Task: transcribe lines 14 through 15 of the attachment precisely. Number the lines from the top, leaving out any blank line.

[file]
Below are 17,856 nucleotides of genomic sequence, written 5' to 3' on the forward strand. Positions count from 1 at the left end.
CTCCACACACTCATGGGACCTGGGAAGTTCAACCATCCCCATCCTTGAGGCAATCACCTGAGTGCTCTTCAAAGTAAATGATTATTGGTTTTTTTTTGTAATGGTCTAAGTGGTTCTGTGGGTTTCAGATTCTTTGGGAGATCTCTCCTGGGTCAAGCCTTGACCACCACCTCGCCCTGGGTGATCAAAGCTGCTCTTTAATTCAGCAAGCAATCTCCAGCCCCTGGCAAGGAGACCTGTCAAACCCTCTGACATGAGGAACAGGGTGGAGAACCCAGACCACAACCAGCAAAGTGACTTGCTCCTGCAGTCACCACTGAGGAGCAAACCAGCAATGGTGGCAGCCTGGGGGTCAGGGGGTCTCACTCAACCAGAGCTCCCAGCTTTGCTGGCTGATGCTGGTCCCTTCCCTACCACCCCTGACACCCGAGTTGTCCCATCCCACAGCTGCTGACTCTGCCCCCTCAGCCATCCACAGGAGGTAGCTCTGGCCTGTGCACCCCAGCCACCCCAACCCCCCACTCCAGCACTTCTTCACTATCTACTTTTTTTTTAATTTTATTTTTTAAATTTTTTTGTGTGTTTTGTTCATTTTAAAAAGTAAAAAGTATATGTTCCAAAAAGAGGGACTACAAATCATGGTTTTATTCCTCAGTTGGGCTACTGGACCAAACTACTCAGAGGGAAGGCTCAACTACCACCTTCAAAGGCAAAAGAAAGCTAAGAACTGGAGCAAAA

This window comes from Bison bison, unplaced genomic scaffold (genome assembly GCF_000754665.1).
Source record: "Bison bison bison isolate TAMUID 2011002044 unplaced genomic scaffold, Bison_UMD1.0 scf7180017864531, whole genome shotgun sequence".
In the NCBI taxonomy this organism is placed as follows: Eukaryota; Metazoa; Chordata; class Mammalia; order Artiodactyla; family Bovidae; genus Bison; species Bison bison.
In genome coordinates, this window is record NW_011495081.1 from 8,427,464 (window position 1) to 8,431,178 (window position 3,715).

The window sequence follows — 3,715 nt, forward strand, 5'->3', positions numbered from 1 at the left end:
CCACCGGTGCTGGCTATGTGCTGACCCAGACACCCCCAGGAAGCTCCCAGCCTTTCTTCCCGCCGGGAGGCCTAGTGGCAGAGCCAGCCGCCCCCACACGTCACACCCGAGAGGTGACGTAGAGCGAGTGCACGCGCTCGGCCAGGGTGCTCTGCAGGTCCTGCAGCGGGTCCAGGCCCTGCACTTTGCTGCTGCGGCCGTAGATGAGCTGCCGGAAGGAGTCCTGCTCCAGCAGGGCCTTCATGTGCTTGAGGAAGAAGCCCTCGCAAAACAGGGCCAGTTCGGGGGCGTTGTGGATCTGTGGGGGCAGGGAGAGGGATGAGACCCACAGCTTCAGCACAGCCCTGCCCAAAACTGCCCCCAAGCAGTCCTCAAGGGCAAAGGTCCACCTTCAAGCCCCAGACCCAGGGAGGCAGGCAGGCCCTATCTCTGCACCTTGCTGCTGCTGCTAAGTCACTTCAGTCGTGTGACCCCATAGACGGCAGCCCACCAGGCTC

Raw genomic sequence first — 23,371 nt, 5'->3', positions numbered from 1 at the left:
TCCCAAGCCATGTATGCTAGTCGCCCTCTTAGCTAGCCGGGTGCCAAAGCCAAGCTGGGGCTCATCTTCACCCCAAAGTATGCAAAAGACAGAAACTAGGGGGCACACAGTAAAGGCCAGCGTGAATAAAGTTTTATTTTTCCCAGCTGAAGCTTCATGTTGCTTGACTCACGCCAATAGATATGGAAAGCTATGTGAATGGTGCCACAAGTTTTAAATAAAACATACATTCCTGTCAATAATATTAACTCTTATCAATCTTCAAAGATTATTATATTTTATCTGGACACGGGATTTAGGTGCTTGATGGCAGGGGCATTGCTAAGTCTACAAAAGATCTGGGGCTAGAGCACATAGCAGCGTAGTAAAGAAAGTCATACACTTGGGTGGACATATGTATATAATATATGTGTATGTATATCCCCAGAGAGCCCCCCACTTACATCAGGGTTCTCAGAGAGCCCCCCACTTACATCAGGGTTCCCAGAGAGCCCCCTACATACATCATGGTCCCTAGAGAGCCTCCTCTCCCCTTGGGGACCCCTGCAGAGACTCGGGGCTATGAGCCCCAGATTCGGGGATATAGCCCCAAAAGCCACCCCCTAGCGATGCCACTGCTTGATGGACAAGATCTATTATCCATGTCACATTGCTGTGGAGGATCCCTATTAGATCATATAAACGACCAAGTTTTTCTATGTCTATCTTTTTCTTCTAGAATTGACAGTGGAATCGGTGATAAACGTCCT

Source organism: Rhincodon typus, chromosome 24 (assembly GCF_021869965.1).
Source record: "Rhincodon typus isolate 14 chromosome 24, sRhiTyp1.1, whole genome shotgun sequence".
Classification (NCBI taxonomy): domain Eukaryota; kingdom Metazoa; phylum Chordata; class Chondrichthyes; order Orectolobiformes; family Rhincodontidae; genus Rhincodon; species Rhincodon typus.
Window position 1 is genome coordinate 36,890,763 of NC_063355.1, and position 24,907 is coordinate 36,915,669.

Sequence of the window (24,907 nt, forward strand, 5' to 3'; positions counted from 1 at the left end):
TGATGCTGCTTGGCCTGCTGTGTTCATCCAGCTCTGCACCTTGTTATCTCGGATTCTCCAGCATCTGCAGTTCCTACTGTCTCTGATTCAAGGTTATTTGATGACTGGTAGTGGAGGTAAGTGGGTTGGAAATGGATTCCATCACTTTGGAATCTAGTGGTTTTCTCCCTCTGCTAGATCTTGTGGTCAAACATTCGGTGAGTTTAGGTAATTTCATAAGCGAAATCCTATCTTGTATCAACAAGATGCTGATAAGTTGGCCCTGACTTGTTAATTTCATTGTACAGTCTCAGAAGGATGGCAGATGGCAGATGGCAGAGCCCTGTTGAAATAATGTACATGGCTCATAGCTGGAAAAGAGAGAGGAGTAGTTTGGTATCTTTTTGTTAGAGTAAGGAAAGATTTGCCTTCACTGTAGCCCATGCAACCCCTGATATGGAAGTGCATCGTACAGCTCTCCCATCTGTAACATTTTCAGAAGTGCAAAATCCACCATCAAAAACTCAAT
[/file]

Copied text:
Window position 1 is genome coordinate 36,890,763 of NC_063355.1, and position 24,907 is coordinate 36,915,669.

Sequence of the window (24,907 nt, forward strand, 5' to 3'; positions counted from 1 at the left end):